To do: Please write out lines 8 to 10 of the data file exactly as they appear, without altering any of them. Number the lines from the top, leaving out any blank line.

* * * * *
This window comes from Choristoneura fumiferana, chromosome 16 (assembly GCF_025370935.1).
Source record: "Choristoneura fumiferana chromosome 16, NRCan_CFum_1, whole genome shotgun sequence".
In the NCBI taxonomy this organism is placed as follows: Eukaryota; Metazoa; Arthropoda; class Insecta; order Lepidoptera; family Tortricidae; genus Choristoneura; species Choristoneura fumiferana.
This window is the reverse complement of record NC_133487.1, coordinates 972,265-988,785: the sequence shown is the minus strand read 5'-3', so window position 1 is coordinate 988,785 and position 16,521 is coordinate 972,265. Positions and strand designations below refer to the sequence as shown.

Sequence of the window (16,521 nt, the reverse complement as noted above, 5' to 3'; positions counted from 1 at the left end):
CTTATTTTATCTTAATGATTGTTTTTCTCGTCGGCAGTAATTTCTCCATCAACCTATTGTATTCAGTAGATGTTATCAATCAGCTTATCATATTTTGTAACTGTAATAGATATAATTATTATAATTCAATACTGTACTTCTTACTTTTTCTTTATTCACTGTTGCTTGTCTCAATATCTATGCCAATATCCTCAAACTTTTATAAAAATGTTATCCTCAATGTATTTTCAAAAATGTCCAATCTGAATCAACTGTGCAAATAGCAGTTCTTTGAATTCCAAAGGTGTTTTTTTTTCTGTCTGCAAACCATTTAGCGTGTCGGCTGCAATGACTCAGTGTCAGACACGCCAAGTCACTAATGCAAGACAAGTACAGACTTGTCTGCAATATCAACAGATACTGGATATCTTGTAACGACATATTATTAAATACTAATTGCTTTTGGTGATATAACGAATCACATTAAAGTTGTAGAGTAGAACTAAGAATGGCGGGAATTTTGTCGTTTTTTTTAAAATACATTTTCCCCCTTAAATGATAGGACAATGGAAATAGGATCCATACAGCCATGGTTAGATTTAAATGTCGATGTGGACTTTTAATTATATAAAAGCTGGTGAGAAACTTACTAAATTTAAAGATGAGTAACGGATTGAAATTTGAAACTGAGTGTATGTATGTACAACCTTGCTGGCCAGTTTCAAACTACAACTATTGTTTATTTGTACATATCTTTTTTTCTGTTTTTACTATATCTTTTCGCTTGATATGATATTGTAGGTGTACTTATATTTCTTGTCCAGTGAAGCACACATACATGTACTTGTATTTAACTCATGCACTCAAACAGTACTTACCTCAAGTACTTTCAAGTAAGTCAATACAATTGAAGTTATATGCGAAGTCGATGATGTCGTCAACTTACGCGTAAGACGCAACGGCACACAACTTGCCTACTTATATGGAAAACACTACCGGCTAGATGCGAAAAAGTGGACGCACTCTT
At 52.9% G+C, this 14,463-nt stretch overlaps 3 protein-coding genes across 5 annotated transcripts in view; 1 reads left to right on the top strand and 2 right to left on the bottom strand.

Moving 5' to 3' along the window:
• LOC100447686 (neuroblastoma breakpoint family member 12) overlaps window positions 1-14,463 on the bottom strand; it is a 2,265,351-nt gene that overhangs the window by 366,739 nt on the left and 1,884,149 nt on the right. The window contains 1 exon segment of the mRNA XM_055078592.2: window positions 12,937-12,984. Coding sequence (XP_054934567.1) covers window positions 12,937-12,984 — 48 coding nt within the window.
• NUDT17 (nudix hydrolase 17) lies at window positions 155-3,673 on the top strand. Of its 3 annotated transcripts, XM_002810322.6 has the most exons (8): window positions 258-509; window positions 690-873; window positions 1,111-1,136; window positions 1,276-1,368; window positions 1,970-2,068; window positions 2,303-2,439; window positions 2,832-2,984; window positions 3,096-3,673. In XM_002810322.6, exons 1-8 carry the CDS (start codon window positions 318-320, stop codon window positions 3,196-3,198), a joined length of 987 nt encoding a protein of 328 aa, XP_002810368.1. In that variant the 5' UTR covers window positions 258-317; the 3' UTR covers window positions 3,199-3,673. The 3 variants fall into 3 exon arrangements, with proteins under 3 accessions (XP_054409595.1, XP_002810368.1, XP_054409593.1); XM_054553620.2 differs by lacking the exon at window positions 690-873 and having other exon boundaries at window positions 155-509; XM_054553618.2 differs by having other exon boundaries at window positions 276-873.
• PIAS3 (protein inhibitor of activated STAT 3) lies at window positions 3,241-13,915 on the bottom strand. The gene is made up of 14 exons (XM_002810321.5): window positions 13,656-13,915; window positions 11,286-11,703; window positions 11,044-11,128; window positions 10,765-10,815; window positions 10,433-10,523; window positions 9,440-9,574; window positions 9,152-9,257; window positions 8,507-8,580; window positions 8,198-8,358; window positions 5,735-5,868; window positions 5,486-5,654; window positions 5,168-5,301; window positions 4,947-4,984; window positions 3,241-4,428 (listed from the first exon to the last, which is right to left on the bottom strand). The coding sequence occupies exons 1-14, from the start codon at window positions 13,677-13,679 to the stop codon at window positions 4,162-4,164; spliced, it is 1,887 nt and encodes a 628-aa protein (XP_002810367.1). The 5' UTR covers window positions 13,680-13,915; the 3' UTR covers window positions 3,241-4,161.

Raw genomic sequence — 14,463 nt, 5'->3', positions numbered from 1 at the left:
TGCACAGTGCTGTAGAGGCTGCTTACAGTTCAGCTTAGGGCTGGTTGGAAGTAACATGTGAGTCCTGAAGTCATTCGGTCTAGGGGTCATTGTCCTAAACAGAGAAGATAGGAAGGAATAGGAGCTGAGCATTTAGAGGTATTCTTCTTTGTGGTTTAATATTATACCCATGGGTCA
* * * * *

Moving 5' to 3' along the window:
• LOC100447686 (neuroblastoma breakpoint family member 12) overlaps window positions 1-14,463 on the bottom strand; it is a 2,265,351-nt gene that overhangs the window by 366,739 nt on the left and 1,884,149 nt on the right. The window contains 1 exon segment of the mRNA XM_055078592.2: window positions 12,937-12,984. Coding sequence (XP_054934567.1) covers window positions 12,937-12,984 — 48 coding nt within the window.
• NUDT17 (nudix hydrolase 17) lies at window positions 155-3,673 on the top strand. Of its 3 annotated transcripts, XM_002810322.6 has the most exons (8): window positions 258-509; window positions 690-873; window positions 1,111-1,136; window positions 1,276-1,368; window positions 1,970-2,068; window positions 2,303-2,439; window positions 2,832-2,984; window positions 3,096-3,673. In XM_002810322.6, exons 1-8 carry the CDS (start codon window positions 318-320, stop codon window positions 3,196-3,198), a joined length of 987 nt encoding a protein of 328 aa, XP_002810368.1. In that variant the 5' UTR covers window positions 258-317; the 3' UTR covers window positions 3,199-3,673. The 3 variants fall into 3 exon arrangements, with proteins under 3 accessions (XP_054409595.1, XP_002810368.1, XP_054409593.1); XM_054553620.2 differs by lacking the exon at window positions 690-873 and having other exon boundaries at window positions 155-509; XM_054553618.2 differs by having other exon boundaries at window positions 276-873.